I read out my Chapter Three at our first evening workshop last night. I’d actually forgotten many of my misgivings about the piece and now I wish I’d ploughed ahead more over Easter and been able to submit the next chapter — which will move fast from place-to-place and start to build a bit of intimacy between James and Kim.
The first two chapters were comparatively much faster paced and had a lot more action as well. However, it seemed to be necessary to use the third chapter to slow the pace to seed a lot of plot elements and themes: Kim was given more reasons to get away (health, debts), it established James liking of cooking and explained why Kim would be a good person to try and get to run a pub. I also tried to dampen the reader’s expectations of a possible romantic involvement between the two in the next chapters.
I was concerned that I might have been accused of homophobic stereotyping as I added at a late stage an idea that James might think Kim was a lesbian, based on the ‘a little knowledge’ principle. I actually did quite a bit of research on body piercing (which James had supposedly read about in Time Out) and one person wrote on the script — ‘like a Prince Albert’. Obviously Kim wouldn’t have one of these (click if you want your eyes to water like James’ did) but she may have slightly less spectacular piercings. (I did once know someone who had a Prince Albert.) There was a discussion about whether James would be quite so ignorant of gay culture as perhaps he came over but no-one objected to sowing this seed of doubt in his mind as a plot device, which was a relief. I’m still not sure whether I’ll continue with it but my objective is to have them both bond together without cranking up the sexual aspect.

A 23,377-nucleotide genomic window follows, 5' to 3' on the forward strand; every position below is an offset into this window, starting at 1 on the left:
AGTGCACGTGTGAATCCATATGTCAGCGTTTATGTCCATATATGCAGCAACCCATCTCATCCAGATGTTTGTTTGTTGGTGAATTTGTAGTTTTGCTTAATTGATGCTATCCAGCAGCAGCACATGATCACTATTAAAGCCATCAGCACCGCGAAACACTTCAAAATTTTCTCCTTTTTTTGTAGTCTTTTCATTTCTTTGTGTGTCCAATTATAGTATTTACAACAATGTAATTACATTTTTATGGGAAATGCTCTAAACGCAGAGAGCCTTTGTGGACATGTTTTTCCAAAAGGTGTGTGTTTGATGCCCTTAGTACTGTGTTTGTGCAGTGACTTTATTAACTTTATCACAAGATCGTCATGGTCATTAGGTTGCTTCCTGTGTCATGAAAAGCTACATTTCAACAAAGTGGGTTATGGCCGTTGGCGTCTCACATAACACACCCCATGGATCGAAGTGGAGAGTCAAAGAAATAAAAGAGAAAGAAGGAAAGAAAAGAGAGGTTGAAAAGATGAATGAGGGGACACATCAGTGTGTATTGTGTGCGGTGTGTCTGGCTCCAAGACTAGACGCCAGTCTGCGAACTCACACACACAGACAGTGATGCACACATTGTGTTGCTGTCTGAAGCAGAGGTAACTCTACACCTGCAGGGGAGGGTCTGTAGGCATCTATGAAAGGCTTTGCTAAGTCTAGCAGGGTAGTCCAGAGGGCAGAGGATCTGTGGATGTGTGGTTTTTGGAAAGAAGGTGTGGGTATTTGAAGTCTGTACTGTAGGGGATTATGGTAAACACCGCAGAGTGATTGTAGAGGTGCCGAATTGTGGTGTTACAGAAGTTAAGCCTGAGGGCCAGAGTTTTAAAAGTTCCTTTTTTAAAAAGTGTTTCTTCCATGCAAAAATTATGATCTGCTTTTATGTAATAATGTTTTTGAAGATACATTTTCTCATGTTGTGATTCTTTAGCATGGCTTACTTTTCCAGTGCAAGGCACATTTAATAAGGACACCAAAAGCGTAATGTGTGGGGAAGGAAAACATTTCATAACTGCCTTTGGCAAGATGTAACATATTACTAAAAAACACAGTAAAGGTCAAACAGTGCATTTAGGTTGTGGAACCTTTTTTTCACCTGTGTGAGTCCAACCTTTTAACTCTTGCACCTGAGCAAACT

I took the attitude that if I sent out a piece of 2,600 words that was basically just two characters in a confined space then I’d be doing well just to sustain people’s interest to the end.
I deliberated about sending out one of the first two chapters, which had both come back from Alison with positive feedback, but I thought that might have the effect of both wasting her time by going over familiar work and it would also perhaps be fishing for compliments on work I knew she generally liked.
Maybe I should have done this as, in the event, I felt I got quite a negative reaction to this new piece from Alison. I think her comments were generally fair in that the piece was probably too long to sustain pace and that Kim’s voice didn’t come over as distinctly German — I was a bit annoyed with myself that at a late stageÂ I’d cut and pasted a bit of Kim speaking German (translating musical chairs) out of the extract it Â to use in the next chapter. However, at least one person had picked up on parts of the dialogue where she is struggling to find the correct vocabulary and the speech patterns of young Germans who are fluent in English are not actually that different to many native speakers — they’re quite close to American English.